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Dental Floss: How To Floss Teeth Properly

February 8, 20240

Dental Floss: Flossing Teeth Properly

Keeping your teeth clean is very important for a healthy smile. One very important tool or device that you should always include in your dental hygiene kit is a dental floss. Lets learn how to floss teeth properly, to get the best oral health.

 

Why Dental Floss Matters

Dental floss is more than just a small string. See it as your secret weapon against cavities and gum infection. While your toothbrush can clean the surfaces of your teeth, it can’t reach the tight spaces between them. That’s where dental floss comes in. 

By removing particles of food and dental plaque buildup from between your teeth, flossing help to prevent cavities, gum inflammation, and bad breath.

 

Choosing the Correct Dental Floss

When it comes to dental floss, variety is key. Dental floss comes totally different thicknesses, textures, and flavors.

  1.  If you have tight spaces between your teeth, try going in for a thin, waxed floss that can easily slide between them.
  2. If you have wider gaps between your teeth, go for a thicker, tear-resistant or durable floss as these might be more effective. Experiment with different types of floss to find the one that works best for you.

Tips:

  • Search for dental floss that carries the American Dental Affiliation (ADA) Seal of Acknowledgment.
  • Consider trying waxed floss if you have tight spaces between your teeth, as it glides more smoothly.

 

Getting Started with Dental Floss

 

Now that you’ve chosen your dental floss, it’s time to get started. 

  • Cut a bit of floss around 18 inches long. This might seem like a lot, but you’ll need enough to use a fresh section between each tooth 
  • Wrap each end of the floss around your middle fingers, leaving a few inches in between.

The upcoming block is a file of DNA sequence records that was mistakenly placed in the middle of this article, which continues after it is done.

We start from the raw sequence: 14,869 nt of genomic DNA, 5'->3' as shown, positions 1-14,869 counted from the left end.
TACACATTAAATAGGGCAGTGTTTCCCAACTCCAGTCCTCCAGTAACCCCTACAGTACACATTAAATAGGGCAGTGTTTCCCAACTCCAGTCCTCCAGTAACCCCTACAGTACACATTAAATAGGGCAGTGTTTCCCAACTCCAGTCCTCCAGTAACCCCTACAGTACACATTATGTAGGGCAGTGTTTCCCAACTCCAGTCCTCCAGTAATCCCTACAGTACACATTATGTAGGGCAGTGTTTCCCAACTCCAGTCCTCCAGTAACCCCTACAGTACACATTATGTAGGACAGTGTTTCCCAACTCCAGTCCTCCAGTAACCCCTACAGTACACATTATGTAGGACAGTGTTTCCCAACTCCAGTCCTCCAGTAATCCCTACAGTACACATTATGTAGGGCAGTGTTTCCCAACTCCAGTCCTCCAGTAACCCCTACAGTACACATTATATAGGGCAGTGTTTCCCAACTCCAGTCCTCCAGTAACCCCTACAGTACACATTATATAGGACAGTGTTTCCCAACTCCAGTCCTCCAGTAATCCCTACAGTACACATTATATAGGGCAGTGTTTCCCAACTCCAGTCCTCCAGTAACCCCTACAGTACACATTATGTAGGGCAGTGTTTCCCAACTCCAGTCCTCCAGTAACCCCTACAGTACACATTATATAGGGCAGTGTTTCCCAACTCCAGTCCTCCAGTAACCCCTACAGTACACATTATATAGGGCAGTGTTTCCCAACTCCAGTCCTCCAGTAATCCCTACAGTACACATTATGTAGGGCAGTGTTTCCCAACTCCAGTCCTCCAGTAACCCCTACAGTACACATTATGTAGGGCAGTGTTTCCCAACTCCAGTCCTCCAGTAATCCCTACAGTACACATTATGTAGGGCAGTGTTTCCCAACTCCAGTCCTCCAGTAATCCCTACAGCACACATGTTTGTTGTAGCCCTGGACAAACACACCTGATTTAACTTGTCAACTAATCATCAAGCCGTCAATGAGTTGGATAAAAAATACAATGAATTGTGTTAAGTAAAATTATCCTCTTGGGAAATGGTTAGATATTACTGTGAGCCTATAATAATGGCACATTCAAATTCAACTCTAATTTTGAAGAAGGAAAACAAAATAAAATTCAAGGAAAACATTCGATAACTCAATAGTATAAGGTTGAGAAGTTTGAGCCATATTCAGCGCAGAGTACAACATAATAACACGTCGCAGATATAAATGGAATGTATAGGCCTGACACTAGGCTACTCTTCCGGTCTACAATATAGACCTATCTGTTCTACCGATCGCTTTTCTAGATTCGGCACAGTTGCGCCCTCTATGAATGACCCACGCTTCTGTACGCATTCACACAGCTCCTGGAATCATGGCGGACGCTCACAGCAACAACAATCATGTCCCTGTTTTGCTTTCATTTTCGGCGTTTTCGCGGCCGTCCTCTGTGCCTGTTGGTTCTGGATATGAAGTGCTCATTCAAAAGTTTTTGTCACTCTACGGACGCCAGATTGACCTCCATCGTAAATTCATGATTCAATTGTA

• Hold the floss tightly between your thumbs and index fingers, leaving just a small area to work with.

Tips:

  • Use a mirror to help you see what you’re doing, especially if you’re new to flossing.
  • Don’t forget to floss behind your back teeth, where plaque often accumulates.

 

How to Floss Your Teeth

 

Once as you have  your floss ready, it’s time to start flossing. 

  • Gently guide and direct the floss between your teeth, try to be careful not to snap or force it . 
  •  Curve it into a C-shape to hug the side of each tooth, then  use a gentle back-and-forth motion to work the floss between each tooth
  • Be sure to floss both sides of every tooth, including the back of your last teeth where plaque often hides..

Tip:

  • Take your time and be gentle to avoid hurting your gums.
  • If you have braces or other dental appliances like dental implants, use a floss threader to navigate around them.

 

Tips for Successful Flossing

 

  1. Flossing once a day is perfect, but in case you’re new to flossing, try starting by flossing a few times a week and work your way up.  
  2. Take your time to floss properly/correctly, spending a few seconds on each tooth. In case you’re having troubles reaching certain areas of your teeth, trying using a toothpick or an interdental brush to reach these areas. 
  3. And do not forget to flush your mouth with water after flossing to wash away any released plaque or debris.

Tips:

  • Set a reminder on your phone or calendar to help you remember to floss every day.
  • If you’re traveling, don’t forget to pack travel-sized dental floss to maintain your oral hygiene routine no matter where you are.

 

Common Flossing Issues

 

In case you notice bleeding while flossing, don’t panic.This is actually common. With consistent flossing, the bleeding should improve and till some extent stop, as your gums become healthier.

However, If you continue to experience bleeding or discomfort after a while (Keeping in mind that you are flossing properly), consult your dentist, or contact us trough the chatbot or by filling the form, and we will have a well trained, and qualified dentist or periodontist to give you relevant advice. Keep in mind that flossing shouldn’t hurt – in case it does, you may be flossing too aggressively.

Tip:

  • If traditional flossing is difficult for you, then you should consider using  toothpicks or water flossers as alternative options.
  • Do not forget to schedule regular dental check-ups and cleanings to preserve and maintain your oral health.

 

Conclusion

To conlude, flossing is a simple but very effective way to improve your oral health. You can prevent cavities, gum diseases and other future oral problems just by simply flossing at least 3 times a week to  remove plaque and food debris from between your teeth. Also with the right technique and consistency, flossing can help you maintain a bright and healthy smile for years to come. So don’t forget to floss – your teeth will thank you!

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